Wildlife species are being affected in negative ways by transportation infrastructure the world over. Direct mortality, behavior modifications due to sensory impacts, and barrier effects leading to genetic isolation are examples. With expanding human populations and increasing urbanization the challenges to wildlife populations will get worse unless transportation infrastructure modifications and planning take wildlife more into account. In California, especially southern California, recent research has shown how dramatic those impacts can be even for wide ranging, highly mobile species such as the mountain lion. Mountain lion populations are being genetically fragmented and certain populations are threatened with extirpation due to inbreeding, direct highway mortality, and other factors. In this symposium the presenters will describe a variety of issues that transportation infrastructure creates for wildlife in California, especially in southern California, and some of the planned and completed projects that are helping to reduce those negative impacts. The session goal is not only to describe some of the challenges for wildlife and solutions that have been proposed or accomplished, but also to describe the collaborative processes that are being utilized to find solutions. All of the individuals presenting are heavily involved in the intersection between transportation infrastructure and wildlife in southern California, and the projects and challenges they will describe range from completed to ones in the early design stages. The talks will also cover a wide range of spatial scale, from regional planning to site-specific crossing details. They will describe the wide array of issues that have to be faced, integrated, and overcome to improve highway infrastructure for the benefit of wildlife in this highly urbanized and rapidly expanding region. This region is a poster child for the challenges faced all over the world in this realm, and solutions implemented here can help guide such work elsewhere far into the future.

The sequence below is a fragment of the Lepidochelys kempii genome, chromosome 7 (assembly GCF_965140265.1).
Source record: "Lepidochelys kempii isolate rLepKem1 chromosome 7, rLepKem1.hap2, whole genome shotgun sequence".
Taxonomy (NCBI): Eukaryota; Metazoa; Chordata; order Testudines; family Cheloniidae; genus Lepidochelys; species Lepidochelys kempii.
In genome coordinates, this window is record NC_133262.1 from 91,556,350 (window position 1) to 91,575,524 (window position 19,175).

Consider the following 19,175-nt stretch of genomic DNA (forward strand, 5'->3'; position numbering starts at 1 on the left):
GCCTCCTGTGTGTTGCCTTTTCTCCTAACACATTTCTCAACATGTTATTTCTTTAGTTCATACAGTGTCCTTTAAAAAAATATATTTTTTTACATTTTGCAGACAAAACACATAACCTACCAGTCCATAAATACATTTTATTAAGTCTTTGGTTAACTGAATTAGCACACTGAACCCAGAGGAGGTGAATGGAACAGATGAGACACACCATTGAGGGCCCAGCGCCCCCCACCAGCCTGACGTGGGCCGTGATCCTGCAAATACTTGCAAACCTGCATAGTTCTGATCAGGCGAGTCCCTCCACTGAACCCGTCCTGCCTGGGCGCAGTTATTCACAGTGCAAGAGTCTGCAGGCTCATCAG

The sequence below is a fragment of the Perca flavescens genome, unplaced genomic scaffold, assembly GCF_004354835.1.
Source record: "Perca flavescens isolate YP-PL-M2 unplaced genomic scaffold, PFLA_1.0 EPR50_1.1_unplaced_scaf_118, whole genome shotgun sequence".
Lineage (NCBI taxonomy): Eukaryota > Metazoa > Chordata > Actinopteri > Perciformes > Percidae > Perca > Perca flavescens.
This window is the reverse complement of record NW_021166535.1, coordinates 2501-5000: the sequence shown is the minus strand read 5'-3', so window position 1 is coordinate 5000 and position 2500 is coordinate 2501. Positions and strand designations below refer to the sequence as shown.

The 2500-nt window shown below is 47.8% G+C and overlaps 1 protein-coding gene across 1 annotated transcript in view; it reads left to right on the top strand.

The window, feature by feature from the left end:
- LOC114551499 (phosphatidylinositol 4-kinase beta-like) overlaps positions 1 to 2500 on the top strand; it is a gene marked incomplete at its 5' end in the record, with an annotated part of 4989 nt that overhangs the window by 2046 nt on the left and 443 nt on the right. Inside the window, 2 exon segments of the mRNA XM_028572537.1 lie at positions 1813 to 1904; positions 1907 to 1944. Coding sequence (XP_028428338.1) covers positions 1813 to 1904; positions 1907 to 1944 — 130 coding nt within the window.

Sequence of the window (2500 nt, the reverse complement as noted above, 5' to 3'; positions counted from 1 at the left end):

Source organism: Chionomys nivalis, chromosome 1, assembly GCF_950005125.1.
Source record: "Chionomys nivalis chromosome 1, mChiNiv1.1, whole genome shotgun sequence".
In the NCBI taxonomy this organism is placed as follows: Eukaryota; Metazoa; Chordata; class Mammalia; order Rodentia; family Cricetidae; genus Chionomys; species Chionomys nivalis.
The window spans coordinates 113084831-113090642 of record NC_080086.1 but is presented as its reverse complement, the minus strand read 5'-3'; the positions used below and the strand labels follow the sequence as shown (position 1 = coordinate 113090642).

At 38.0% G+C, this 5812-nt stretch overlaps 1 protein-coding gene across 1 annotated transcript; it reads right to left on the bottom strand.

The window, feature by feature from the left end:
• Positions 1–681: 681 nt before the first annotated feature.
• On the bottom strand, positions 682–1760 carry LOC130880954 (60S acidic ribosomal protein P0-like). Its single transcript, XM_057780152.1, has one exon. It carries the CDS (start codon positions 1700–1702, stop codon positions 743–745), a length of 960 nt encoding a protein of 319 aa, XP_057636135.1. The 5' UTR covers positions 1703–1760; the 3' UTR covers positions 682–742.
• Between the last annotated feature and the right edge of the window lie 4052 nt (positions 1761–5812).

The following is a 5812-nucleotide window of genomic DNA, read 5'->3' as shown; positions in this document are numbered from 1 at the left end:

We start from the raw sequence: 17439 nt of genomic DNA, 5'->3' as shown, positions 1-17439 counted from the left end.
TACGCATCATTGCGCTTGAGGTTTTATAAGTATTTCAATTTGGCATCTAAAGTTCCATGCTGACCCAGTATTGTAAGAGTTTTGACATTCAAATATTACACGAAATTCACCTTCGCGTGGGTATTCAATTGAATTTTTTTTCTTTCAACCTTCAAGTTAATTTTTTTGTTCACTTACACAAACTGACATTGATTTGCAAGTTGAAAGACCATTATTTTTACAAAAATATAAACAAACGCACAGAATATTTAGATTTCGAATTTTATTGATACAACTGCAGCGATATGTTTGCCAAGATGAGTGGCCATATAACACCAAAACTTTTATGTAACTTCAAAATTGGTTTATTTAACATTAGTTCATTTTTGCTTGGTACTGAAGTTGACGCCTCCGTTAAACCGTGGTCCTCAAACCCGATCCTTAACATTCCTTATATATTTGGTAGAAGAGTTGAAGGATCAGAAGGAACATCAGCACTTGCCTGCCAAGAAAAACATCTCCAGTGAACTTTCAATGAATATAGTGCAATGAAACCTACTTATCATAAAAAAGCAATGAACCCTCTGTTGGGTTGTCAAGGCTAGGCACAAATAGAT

Winston Vickers, UC Davis, Karen C. Drayer Wildlife Health Center